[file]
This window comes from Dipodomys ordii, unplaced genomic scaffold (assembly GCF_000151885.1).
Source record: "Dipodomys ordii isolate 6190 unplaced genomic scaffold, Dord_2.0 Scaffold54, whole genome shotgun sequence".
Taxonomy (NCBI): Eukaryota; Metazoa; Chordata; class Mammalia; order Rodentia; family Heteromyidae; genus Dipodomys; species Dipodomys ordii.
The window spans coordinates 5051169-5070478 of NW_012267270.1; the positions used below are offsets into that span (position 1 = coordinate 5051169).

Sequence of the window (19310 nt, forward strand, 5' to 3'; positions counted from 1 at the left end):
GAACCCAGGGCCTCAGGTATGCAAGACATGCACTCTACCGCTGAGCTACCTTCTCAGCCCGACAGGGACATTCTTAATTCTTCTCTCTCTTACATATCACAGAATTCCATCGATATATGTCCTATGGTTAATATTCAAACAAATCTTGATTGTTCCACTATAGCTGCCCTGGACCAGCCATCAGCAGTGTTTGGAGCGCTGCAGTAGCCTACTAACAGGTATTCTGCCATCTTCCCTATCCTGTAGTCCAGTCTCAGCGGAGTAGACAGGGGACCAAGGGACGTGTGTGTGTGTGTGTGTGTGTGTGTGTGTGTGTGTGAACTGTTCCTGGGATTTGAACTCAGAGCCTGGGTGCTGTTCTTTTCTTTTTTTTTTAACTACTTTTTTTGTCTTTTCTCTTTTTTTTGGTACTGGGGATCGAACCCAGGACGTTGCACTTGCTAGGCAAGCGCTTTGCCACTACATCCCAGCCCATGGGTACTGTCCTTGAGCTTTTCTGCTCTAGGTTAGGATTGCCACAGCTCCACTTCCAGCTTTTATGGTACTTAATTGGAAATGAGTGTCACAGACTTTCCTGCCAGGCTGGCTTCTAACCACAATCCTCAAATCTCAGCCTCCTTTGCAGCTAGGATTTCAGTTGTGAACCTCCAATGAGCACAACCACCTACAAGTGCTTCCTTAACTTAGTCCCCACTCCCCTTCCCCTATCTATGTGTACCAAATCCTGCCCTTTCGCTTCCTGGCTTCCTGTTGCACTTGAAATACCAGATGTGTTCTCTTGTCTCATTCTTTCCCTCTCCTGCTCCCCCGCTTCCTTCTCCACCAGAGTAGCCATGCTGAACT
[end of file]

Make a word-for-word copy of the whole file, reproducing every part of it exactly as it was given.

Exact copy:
This window comes from Dipodomys ordii, unplaced genomic scaffold (assembly GCF_000151885.1).
Source record: "Dipodomys ordii isolate 6190 unplaced genomic scaffold, Dord_2.0 Scaffold54, whole genome shotgun sequence".
Taxonomy (NCBI): Eukaryota; Metazoa; Chordata; class Mammalia; order Rodentia; family Heteromyidae; genus Dipodomys; species Dipodomys ordii.
The window spans coordinates 5051169-5070478 of NW_012267270.1; the positions used below are offsets into that span (position 1 = coordinate 5051169).

Sequence of the window (19310 nt, forward strand, 5' to 3'; positions counted from 1 at the left end):
GAACCCAGGGCCTCAGGTATGCAAGACATGCACTCTACCGCTGAGCTACCTTCTCAGCCCGACAGGGACATTCTTAATTCTTCTCTCTCTTACATATCACAGAATTCCATCGATATATGTCCTATGGTTAATATTCAAACAAATCTTGATTGTTCCACTATAGCTGCCCTGGACCAGCCATCAGCAGTGTTTGGAGCGCTGCAGTAGCCTACTAACAGGTATTCTGCCATCTTCCCTATCCTGTAGTCCAGTCTCAGCGGAGTAGACAGGGGACCAAGGGACGTGTGTGTGTGTGTGTGTGTGTGTGTGTGTGTGTGTGAACTGTTCCTGGGATTTGAACTCAGAGCCTGGGTGCTGTTCTTTTCTTTTTTTTTTAACTACTTTTTTTGTCTTTTCTCTTTTTTTTGGTACTGGGGATCGAACCCAGGACGTTGCACTTGCTAGGCAAGCGCTTTGCCACTACATCCCAGCCCATGGGTACTGTCCTTGAGCTTTTCTGCTCTAGGTTAGGATTGCCACAGCTCCACTTCCAGCTTTTATGGTACTTAATTGGAAATGAGTGTCACAGACTTTCCTGCCAGGCTGGCTTCTAACCACAATCCTCAAATCTCAGCCTCCTTTGCAGCTAGGATTTCAGTTGTGAACCTCCAATGAGCACAACCACCTACAAGTGCTTCCTTAACTTAGTCCCCACTCCCCTTCCCCTATCTATGTGTACCAAATCCTGCCCTTTCGCTTCCTGGCTTCCTGTTGCACTTGAAATACCAGATGTGTTCTCTTGTCTCATTCTTTCCCTCTCCTGCTCCCCCGCTTCCTTCTCCACCAGAGTAGCCATGCTGAACT